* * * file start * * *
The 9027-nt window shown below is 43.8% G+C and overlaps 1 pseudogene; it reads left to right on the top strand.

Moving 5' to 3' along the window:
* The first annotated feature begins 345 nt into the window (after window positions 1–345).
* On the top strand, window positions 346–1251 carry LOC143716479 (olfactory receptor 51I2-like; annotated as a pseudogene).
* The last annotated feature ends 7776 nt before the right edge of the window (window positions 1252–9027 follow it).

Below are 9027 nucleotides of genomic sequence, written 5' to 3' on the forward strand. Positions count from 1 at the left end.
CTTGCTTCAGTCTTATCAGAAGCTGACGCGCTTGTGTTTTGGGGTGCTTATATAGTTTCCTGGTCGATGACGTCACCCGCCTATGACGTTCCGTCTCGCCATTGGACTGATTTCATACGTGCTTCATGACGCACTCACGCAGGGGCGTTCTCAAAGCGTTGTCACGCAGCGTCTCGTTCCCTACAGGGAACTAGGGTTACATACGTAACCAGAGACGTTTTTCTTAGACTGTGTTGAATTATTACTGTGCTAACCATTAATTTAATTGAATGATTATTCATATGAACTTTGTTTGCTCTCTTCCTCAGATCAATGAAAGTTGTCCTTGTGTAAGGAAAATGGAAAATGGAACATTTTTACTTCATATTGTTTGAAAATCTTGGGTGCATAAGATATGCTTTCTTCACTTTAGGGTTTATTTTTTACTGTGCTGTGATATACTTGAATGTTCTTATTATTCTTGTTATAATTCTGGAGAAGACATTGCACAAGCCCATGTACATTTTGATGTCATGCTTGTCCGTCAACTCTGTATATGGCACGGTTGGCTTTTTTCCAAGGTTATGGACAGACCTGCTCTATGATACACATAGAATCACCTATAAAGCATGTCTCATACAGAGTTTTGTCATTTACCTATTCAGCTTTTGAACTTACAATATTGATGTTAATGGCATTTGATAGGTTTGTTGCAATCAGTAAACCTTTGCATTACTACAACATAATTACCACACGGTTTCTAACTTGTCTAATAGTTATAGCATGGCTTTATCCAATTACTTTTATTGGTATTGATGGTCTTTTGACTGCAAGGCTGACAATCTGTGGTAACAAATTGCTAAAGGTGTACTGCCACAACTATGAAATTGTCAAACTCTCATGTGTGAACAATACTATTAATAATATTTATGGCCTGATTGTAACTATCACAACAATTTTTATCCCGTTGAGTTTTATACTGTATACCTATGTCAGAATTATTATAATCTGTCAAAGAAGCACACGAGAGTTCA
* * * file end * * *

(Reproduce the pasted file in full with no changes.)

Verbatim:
The 9027-nt window shown below is 43.8% G+C and overlaps 1 pseudogene; it reads left to right on the top strand.

Moving 5' to 3' along the window:
* The first annotated feature begins 345 nt into the window (after window positions 1–345).
* On the top strand, window positions 346–1251 carry LOC143716479 (olfactory receptor 51I2-like; annotated as a pseudogene).
* The last annotated feature ends 7776 nt before the right edge of the window (window positions 1252–9027 follow it).

Below are 9027 nucleotides of genomic sequence, written 5' to 3' on the forward strand. Positions count from 1 at the left end.
CTTGCTTCAGTCTTATCAGAAGCTGACGCGCTTGTGTTTTGGGGTGCTTATATAGTTTCCTGGTCGATGACGTCACCCGCCTATGACGTTCCGTCTCGCCATTGGACTGATTTCATACGTGCTTCATGACGCACTCACGCAGGGGCGTTCTCAAAGCGTTGTCACGCAGCGTCTCGTTCCCTACAGGGAACTAGGGTTACATACGTAACCAGAGACGTTTTTCTTAGACTGTGTTGAATTATTACTGTGCTAACCATTAATTTAATTGAATGATTATTCATATGAACTTTGTTTGCTCTCTTCCTCAGATCAATGAAAGTTGTCCTTGTGTAAGGAAAATGGAAAATGGAACATTTTTACTTCATATTGTTTGAAAATCTTGGGTGCATAAGATATGCTTTCTTCACTTTAGGGTTTATTTTTTACTGTGCTGTGATATACTTGAATGTTCTTATTATTCTTGTTATAATTCTGGAGAAGACATTGCACAAGCCCATGTACATTTTGATGTCATGCTTGTCCGTCAACTCTGTATATGGCACGGTTGGCTTTTTTCCAAGGTTATGGACAGACCTGCTCTATGATACACATAGAATCACCTATAAAGCATGTCTCATACAGAGTTTTGTCATTTACCTATTCAGCTTTTGAACTTACAATATTGATGTTAATGGCATTTGATAGGTTTGTTGCAATCAGTAAACCTTTGCATTACTACAACATAATTACCACACGGTTTCTAACTTGTCTAATAGTTATAGCATGGCTTTATCCAATTACTTTTATTGGTATTGATGGTCTTTTGACTGCAAGGCTGACAATCTGTGGTAACAAATTGCTAAAGGTGTACTGCCACAACTATGAAATTGTCAAACTCTCATGTGTGAACAATACTATTAATAATATTTATGGCCTGATTGTAACTATCACAACAATTTTTATCCCGTTGAGTTTTATACTGTATACCTATGTCAGAATTATTATAATCTGTCAAAGAAGCACACGAGAGTTCA